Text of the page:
Apple's annual developer conference in San Francisco.
Adobe Testing MacBook Air-Optimized Version of Flash Player
The ongoing spat between Apple and Adobe over Flash technology took another interesting turn over the past month as the new MacBook Air became Apple's first Mac to ship without Flash Player pre-installed. A review from Ars Technica noted that the battery life of the small notebook took a significant hit when browsing the Web with Flash Player installed, leading Adobe Chief Technology Officer Kevin Lynch to observe that it takes more power to display Flash content than it does to not display it, and claim that HTML5 content of a similar nature to that presented in Flash would use just as much or more power.
According to Engadget, Adobe CEO Shantanu Narayen yesterday noted that the key to conserving battery life lies in hardware acceleration, and reported that the company currently has a version of Flash Player optimized for the new MacBook Air in testing.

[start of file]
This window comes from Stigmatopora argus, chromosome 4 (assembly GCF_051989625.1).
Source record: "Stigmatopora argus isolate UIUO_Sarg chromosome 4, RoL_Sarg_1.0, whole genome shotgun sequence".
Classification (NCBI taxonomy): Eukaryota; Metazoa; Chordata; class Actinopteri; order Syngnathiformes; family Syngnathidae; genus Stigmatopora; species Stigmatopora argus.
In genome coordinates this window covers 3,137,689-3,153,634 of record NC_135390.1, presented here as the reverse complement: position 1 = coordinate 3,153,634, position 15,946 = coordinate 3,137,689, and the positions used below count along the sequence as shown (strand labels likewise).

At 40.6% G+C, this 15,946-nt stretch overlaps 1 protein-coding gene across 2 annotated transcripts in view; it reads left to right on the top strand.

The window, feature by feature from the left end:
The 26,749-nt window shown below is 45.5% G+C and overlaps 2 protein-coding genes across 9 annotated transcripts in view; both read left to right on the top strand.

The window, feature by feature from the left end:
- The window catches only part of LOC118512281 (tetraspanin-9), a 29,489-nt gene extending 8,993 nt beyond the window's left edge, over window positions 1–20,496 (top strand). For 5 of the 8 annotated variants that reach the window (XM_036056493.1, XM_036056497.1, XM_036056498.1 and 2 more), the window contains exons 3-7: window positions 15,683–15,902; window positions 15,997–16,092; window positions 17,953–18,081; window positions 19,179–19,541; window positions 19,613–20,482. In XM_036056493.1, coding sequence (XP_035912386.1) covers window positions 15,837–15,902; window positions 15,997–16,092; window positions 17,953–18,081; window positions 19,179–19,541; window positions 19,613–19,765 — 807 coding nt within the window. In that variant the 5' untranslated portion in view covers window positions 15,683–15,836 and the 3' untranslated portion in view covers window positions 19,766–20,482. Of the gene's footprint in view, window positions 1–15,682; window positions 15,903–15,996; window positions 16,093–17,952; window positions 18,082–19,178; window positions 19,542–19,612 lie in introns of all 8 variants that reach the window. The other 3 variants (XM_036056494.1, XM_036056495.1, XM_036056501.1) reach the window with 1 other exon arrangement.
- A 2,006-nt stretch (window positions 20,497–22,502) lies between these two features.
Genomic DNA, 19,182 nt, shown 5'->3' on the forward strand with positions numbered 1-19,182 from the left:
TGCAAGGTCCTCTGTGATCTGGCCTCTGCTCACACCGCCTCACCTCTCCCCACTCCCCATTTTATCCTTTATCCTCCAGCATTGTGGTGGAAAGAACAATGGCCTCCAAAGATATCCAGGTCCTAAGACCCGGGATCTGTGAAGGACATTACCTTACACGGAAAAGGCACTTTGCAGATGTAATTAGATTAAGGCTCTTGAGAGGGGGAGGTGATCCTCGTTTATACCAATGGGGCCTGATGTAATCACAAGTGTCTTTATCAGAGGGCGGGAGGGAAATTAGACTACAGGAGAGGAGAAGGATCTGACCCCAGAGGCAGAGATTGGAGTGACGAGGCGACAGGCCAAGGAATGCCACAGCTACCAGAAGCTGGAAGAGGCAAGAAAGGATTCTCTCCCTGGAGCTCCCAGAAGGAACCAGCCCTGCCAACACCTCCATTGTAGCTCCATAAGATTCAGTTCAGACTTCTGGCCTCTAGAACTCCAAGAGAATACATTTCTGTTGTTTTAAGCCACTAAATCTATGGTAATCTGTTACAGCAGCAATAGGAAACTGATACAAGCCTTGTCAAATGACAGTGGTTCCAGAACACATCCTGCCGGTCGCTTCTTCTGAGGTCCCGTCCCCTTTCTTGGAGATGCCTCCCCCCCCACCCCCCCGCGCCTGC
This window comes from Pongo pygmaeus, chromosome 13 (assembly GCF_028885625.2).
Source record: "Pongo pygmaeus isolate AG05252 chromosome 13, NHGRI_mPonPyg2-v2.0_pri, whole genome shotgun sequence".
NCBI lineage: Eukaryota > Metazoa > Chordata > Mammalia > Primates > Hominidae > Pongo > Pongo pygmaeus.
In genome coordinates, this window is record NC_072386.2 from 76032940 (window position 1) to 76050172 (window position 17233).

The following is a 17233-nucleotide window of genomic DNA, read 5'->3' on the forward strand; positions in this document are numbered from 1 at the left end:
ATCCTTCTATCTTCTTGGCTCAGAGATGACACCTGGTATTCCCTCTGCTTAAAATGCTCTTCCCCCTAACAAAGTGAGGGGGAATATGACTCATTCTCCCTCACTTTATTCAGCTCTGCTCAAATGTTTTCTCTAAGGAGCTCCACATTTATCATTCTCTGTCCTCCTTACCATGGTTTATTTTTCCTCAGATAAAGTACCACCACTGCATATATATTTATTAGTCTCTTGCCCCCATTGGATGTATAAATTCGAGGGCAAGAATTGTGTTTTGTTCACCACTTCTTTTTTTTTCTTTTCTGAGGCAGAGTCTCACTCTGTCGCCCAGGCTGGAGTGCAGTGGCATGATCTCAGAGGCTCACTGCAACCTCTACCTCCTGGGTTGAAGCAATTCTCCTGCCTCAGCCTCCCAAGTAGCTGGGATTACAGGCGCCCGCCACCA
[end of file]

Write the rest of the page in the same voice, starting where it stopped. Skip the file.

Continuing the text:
He said it's really all about optimizing for silicon: "When we have access to hardware acceleration, we've proven that Flash has equal or better performance on every platform." You wouldn't be blamed for thinking that sentence a cop-out, but that's actually not the case -- the chief executive says they've presently got a Macbook Air in the labs and have an optimized beta of Flash for the device presently in testing.Apple revised its policies earlier this year to allow for hardware-accelerated decoding of H.264 video by third-party developers on select graphics cards, including the NVIDIA GeForce 320M that is included in the new MacBook Air. Following a period of beta testing, Adobe released an updated version of Flash Player 10.1 in mid-August to officially bring hardware acceleration to a number of Mac models.